Floeting v. Grp. Health Coop.
Supreme Court of Washington
June 28, 2018, Argued; January 31, 2019, Filed
[*850] [**40] En Banc
¶1 González, J. —] The Washington Law Against Discrimination (WLAD) makes it unlawful for “any person or [*851] the person’s agent or employee to commit an act [of] discrimination … in any place of public … accommodation.” RCW 49.60.215. Christopher Floeting alleges that a Group Health Cooperative employee repeatedly sexually harassed him while he was seeking medical treatment. Sexual harassment is a form of sex discrimination. Group Health argues that we should import workplace sexual harassment doctrines into the public accommodations context, categorically limiting employer liability. We decline to do so and affirm.
¶2 Floeting had been a member and patient of Group Health, a nonprofit health care system, for over 35 years. Group Health is a place of public accommodation. Floeting alleges that beginning in July 2012, he was repeatedly sexually harassed by a Group Health employee during his regularly scheduled medical appointments. He filed a complaint with Group Health, and Group Health investigated. Two weeks later, Group Health terminated the employee.
¶3 Floeting sued Group Health for the unwelcome and offensive sexual conduct he experienced. The [***4] trial court dismissed his claim on summary judgment, presumably pursuant to Group Health’s argument that the employment discrimination standard applies. The Court of Appeals reversed. Floeting v. Grp. Health Coop., 200 Wn. App. 758, 403 P.3d 559 (2017). We granted review. Floeting v. Grp. Health Coop., 190 Wn.2d 1007 (2018).
WA[1-9][1-9] ¶4 Group Health challenges employer liability for the discriminatory actions of its agents and employees and [*852] challenges the legal test used by the Court of Appeals. We decline to import doctrines developed for the employment context into the public accommodations context. We hold that ] under the plain language of WLAD, employers are directly liable for the sexual harassment of members of the public by their employees, [**41] just as they would be if their employees turned customers away because of their race, religion, or sexual orientation.
¶5 ] Since both of Group Health’s challenges present questions of law, our review is de novo. Fraternal Order of Eagles, Tenino Aerie No. 564 v. Grand Aerie of Fraternal Order of Eagles, 148 Wn.2d 224, 239, 59 P.3d 655 (2002) (citing State v. Keller, 143 Wn.2d 267, 276, 19 P.3d 1030 (2001)). ] When reviewing a statute, the court will give effect to the statute’s plain language. Dep’t of Ecology v. Campbell & Gwinn, LLC, 146 Wn.2d 1, 9, 43 P.3d 4 (2002). In determining if the statute is plain, we will consider the ordinary meaning of words, basic rules of grammar, and statutory context. Citizens All. for Prop. Rights Legal Fund v. San Juan County, 184 Wn.2d 428, 435, 359 P.3d 753 (2015).Read The Full CaseNot a Lexis Advance subscriber? Try it out for free.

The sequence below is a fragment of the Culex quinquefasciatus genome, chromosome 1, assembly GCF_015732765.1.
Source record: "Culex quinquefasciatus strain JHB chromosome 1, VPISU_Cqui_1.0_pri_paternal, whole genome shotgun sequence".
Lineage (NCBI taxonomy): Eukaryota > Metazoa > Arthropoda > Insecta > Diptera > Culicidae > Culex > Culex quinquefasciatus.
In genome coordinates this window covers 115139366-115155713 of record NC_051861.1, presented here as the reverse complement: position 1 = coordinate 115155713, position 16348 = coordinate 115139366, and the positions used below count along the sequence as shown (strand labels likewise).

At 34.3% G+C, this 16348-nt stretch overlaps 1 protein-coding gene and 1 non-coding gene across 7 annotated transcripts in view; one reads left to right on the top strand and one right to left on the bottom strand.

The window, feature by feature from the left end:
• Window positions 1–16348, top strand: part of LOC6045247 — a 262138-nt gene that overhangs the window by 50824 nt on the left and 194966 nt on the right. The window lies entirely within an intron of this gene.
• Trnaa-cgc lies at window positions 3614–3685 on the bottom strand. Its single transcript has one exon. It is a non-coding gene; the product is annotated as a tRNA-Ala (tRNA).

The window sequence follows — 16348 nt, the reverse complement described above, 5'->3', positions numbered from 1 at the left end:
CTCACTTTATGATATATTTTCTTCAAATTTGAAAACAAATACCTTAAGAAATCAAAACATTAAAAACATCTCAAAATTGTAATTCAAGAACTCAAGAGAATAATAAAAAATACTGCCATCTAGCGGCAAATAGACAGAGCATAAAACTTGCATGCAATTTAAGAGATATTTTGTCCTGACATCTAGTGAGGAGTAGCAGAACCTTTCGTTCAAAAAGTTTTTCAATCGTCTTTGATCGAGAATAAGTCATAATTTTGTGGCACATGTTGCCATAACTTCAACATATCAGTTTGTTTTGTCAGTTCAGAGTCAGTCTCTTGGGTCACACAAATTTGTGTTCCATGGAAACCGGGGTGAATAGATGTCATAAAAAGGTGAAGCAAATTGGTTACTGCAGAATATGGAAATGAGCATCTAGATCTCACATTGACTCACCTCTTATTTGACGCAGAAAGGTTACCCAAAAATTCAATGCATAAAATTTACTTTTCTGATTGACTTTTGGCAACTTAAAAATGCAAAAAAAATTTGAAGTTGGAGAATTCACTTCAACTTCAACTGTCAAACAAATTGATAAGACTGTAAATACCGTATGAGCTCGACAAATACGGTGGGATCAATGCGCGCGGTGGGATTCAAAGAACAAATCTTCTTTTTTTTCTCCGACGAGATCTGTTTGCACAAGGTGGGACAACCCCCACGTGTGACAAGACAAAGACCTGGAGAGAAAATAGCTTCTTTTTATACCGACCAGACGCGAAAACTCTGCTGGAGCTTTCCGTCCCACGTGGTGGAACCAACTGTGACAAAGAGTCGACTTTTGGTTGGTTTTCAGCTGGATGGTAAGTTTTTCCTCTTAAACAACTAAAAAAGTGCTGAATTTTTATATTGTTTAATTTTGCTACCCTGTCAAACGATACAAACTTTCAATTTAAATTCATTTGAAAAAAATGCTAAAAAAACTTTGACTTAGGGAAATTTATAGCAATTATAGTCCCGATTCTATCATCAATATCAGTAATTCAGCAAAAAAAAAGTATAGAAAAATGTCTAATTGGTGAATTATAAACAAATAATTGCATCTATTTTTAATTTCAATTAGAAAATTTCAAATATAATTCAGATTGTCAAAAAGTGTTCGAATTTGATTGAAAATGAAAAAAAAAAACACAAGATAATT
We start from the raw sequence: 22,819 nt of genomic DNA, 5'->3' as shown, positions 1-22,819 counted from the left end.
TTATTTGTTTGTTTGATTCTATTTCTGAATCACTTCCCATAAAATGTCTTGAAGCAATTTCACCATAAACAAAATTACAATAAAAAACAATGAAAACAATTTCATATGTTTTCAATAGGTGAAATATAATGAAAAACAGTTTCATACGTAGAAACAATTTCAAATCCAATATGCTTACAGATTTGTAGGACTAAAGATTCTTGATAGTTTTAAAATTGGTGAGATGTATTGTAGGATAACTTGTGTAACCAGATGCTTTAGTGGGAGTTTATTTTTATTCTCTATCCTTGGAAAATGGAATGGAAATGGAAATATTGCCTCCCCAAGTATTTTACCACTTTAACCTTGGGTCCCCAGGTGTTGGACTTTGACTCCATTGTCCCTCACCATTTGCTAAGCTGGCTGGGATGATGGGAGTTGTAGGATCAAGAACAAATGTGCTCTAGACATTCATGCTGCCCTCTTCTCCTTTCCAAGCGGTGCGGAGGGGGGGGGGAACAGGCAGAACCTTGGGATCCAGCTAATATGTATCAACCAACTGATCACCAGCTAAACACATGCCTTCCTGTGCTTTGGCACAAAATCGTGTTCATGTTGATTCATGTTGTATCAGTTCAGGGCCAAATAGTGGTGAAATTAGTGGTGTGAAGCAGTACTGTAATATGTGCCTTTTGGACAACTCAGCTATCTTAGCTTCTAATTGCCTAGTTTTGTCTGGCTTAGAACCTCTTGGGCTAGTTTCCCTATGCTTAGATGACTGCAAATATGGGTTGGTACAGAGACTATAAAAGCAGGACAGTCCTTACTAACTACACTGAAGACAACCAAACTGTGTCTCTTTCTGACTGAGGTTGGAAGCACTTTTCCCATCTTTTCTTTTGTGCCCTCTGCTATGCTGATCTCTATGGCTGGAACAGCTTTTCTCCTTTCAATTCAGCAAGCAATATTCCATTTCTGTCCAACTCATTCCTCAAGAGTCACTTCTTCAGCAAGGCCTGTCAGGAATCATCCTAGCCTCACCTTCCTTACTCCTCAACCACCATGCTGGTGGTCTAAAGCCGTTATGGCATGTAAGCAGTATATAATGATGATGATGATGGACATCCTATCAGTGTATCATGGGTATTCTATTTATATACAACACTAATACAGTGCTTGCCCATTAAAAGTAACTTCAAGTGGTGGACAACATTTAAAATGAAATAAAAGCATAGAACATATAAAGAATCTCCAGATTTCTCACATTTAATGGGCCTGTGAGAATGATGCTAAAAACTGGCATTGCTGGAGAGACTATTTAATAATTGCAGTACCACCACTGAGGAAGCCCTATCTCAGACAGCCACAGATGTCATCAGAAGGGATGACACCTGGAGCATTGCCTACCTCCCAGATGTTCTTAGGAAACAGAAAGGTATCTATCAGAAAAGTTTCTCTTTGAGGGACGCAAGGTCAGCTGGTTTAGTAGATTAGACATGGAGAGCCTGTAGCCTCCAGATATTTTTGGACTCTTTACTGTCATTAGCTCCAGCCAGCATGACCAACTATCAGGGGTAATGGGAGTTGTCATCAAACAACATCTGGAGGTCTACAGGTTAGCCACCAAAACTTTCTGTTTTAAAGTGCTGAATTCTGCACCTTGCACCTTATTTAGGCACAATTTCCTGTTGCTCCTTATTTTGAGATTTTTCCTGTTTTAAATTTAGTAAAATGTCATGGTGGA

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192 Wn.2d 848 *; 434 P.3d 39 **; 2019 Wash. LEXIS 68 ***; 103 Empl. Prac. Dec. (CCH) P46,217
Christopher H. Floeting, Respondent, v. Group Health Cooperative, Petitioner.
Prior History: [***1] Appeal from King County Superior Court. 15-2-18015-1. Honorable Jeffrey M. Ramsdell.
Floeting v. Grp. Health Coop., 200 Wn. App. 758, 403 P.3d 559, 2017 Wash. App. LEXIS 2352 (Oct. 9, 2017)
place of public accommodation, public accommodation, employees, strict liability, sexual harassment, harassment, workplace, unfair practice, vicarious liability, discriminate, imputed, discriminatory conduct, protected class, discriminatory, eradicate, customer, argues, terms, employment discrimination, sex discrimination, plain language, commit an act, indirectly, proprietor, employment condition, workplace harassment, discriminatory act, vicariously liable, direct liability, nonsupervisory
Civil Rights Law, Protection of Rights, Public Facilities, Scope, Civil Procedure, Appeals, Standards of Review, De Novo Review, Standards of Review, Governments, Legislation, Interpretation, Labor & Employment Law, Sexual Harassment, Scope & Definitions, Sexual Harassment, Discrimination, Actionable Discrimination, State & Territorial Governments, Legislatures